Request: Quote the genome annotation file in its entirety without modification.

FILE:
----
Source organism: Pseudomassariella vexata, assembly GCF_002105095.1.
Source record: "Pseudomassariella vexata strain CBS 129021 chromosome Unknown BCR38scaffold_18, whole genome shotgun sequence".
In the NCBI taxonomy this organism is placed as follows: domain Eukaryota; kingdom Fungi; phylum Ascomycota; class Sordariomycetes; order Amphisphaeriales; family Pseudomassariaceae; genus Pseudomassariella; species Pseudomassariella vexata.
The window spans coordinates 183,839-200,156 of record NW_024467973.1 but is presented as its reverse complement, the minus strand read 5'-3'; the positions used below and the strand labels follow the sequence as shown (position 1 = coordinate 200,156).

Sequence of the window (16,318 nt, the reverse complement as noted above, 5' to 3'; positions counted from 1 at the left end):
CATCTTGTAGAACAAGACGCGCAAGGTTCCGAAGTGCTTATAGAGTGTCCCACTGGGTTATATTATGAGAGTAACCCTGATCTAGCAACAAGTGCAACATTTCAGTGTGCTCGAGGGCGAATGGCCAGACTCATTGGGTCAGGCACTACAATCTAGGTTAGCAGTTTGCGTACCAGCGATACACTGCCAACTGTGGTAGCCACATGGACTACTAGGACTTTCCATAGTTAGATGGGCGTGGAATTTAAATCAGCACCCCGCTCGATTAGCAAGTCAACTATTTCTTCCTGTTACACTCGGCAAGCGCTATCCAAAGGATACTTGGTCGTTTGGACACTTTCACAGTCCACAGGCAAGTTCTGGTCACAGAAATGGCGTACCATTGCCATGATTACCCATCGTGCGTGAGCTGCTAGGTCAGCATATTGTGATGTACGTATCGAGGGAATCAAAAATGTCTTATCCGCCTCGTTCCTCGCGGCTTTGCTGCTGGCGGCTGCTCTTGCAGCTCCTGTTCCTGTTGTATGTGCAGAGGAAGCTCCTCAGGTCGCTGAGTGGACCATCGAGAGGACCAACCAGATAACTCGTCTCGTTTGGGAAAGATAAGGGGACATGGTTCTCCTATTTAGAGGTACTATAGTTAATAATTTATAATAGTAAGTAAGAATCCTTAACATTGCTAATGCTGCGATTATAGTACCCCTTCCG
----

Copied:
Source organism: Pseudomassariella vexata, assembly GCF_002105095.1.
Source record: "Pseudomassariella vexata strain CBS 129021 chromosome Unknown BCR38scaffold_18, whole genome shotgun sequence".
In the NCBI taxonomy this organism is placed as follows: domain Eukaryota; kingdom Fungi; phylum Ascomycota; class Sordariomycetes; order Amphisphaeriales; family Pseudomassariaceae; genus Pseudomassariella; species Pseudomassariella vexata.
The window spans coordinates 183,839-200,156 of record NW_024467973.1 but is presented as its reverse complement, the minus strand read 5'-3'; the positions used below and the strand labels follow the sequence as shown (position 1 = coordinate 200,156).

Sequence of the window (16,318 nt, the reverse complement as noted above, 5' to 3'; positions counted from 1 at the left end):
CATCTTGTAGAACAAGACGCGCAAGGTTCCGAAGTGCTTATAGAGTGTCCCACTGGGTTATATTATGAGAGTAACCCTGATCTAGCAACAAGTGCAACATTTCAGTGTGCTCGAGGGCGAATGGCCAGACTCATTGGGTCAGGCACTACAATCTAGGTTAGCAGTTTGCGTACCAGCGATACACTGCCAACTGTGGTAGCCACATGGACTACTAGGACTTTCCATAGTTAGATGGGCGTGGAATTTAAATCAGCACCCCGCTCGATTAGCAAGTCAACTATTTCTTCCTGTTACACTCGGCAAGCGCTATCCAAAGGATACTTGGTCGTTTGGACACTTTCACAGTCCACAGGCAAGTTCTGGTCACAGAAATGGCGTACCATTGCCATGATTACCCATCGTGCGTGAGCTGCTAGGTCAGCATATTGTGATGTACGTATCGAGGGAATCAAAAATGTCTTATCCGCCTCGTTCCTCGCGGCTTTGCTGCTGGCGGCTGCTCTTGCAGCTCCTGTTCCTGTTGTATGTGCAGAGGAAGCTCCTCAGGTCGCTGAGTGGACCATCGAGAGGACCAACCAGATAACTCGTCTCGTTTGGGAAAGATAAGGGGACATGGTTCTCCTATTTAGAGGTACTATAGTTAATAATTTATAATAGTAAGTAAGAATCCTTAACATTGCTAATGCTGCGATTATAGTACCCCTTCCG